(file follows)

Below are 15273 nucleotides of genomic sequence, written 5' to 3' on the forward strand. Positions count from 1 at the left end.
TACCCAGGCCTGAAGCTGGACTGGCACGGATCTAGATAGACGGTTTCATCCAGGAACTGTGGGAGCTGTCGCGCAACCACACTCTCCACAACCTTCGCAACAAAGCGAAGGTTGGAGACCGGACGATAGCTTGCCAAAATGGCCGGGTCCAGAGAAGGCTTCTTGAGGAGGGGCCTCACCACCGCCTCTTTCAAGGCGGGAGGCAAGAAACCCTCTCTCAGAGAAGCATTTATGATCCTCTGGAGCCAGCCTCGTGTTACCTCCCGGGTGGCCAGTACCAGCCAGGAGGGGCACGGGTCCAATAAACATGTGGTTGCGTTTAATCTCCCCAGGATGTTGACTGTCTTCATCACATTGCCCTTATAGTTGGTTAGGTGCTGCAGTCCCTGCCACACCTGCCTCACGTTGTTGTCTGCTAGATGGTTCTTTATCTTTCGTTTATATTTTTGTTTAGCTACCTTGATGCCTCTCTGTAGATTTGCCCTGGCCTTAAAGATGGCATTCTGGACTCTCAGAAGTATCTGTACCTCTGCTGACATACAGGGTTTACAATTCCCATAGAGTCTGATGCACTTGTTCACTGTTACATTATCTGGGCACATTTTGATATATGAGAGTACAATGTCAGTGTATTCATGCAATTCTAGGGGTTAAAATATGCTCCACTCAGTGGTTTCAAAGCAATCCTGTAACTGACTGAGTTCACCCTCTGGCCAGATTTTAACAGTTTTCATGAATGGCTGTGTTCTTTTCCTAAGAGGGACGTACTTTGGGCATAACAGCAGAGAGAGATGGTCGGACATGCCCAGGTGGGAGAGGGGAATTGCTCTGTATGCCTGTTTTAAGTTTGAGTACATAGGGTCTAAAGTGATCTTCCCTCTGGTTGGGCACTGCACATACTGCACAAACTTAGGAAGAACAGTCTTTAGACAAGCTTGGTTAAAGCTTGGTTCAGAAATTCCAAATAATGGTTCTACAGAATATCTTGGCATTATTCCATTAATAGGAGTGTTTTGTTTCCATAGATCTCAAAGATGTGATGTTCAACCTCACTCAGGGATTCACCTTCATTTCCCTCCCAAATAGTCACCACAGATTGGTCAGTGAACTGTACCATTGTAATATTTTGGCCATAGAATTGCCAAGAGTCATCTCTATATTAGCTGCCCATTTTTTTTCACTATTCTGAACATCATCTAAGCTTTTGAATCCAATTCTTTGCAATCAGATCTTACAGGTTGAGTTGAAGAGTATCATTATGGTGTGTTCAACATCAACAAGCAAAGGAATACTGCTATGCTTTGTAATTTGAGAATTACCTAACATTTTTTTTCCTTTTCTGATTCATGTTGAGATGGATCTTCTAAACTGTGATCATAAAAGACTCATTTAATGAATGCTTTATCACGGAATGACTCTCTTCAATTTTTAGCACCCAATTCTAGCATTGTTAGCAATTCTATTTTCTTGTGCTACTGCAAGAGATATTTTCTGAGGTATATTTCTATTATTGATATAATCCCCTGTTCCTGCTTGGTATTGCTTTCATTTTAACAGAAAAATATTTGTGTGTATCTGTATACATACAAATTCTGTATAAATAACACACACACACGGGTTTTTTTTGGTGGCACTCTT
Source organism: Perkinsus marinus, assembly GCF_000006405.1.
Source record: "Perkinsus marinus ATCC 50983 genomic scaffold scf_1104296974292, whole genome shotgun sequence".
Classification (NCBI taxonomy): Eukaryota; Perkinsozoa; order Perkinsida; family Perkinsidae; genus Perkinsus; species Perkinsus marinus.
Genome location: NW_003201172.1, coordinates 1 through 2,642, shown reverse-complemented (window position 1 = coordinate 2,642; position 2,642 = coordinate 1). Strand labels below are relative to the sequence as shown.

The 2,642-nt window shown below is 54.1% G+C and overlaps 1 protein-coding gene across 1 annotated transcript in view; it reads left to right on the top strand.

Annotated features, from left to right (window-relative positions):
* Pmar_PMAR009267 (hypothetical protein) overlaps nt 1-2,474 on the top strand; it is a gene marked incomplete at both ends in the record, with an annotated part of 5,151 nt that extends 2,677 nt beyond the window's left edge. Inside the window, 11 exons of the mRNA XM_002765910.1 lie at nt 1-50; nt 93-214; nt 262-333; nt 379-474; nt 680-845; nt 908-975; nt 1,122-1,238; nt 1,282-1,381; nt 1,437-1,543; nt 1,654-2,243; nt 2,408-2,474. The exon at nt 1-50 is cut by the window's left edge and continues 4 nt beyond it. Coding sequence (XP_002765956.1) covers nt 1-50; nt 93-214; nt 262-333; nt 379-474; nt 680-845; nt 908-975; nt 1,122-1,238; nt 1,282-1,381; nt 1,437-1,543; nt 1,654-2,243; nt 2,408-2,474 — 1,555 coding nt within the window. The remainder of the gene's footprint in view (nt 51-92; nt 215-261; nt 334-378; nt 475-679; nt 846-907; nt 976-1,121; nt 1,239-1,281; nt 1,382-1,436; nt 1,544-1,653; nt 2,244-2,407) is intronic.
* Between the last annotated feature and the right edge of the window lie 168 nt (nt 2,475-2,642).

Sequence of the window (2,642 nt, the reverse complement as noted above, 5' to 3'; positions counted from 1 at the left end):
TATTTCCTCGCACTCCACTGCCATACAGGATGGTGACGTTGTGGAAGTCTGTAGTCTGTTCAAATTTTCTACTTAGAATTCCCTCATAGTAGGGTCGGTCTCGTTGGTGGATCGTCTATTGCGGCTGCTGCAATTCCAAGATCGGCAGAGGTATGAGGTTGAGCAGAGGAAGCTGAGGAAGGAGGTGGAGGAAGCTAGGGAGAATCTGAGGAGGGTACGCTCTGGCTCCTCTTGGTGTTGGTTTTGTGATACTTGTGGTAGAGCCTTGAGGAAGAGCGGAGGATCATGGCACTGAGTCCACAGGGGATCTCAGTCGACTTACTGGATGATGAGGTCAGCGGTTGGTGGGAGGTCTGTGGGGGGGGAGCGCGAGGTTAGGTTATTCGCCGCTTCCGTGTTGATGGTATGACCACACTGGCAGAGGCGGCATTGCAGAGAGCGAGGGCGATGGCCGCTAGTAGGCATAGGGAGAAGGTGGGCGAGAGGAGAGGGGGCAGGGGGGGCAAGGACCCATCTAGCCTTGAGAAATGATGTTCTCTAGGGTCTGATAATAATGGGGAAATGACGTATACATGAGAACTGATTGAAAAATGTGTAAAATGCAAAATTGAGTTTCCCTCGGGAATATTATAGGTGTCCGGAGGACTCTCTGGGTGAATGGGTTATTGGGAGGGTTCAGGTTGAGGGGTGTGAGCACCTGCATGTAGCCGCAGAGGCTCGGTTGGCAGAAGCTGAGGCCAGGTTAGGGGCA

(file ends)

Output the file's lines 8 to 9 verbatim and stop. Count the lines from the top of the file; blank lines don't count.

Annotated features, from left to right (window-relative positions):
* Pmar_PMAR009267 (hypothetical protein) overlaps nt 1-2,474 on the top strand; it is a gene marked incomplete at both ends in the record, with an annotated part of 5,151 nt that extends 2,677 nt beyond the window's left edge. Inside the window, 11 exons of the mRNA XM_002765910.1 lie at nt 1-50; nt 93-214; nt 262-333; nt 379-474; nt 680-845; nt 908-975; nt 1,122-1,238; nt 1,282-1,381; nt 1,437-1,543; nt 1,654-2,243; nt 2,408-2,474. The exon at nt 1-50 is cut by the window's left edge and continues 4 nt beyond it. Coding sequence (XP_002765956.1) covers nt 1-50; nt 93-214; nt 262-333; nt 379-474; nt 680-845; nt 908-975; nt 1,122-1,238; nt 1,282-1,381; nt 1,437-1,543; nt 1,654-2,243; nt 2,408-2,474 — 1,555 coding nt within the window. The remainder of the gene's footprint in view (nt 51-92; nt 215-261; nt 334-378; nt 475-679; nt 846-907; nt 976-1,121; nt 1,239-1,281; nt 1,382-1,436; nt 1,544-1,653; nt 2,244-2,407) is intronic.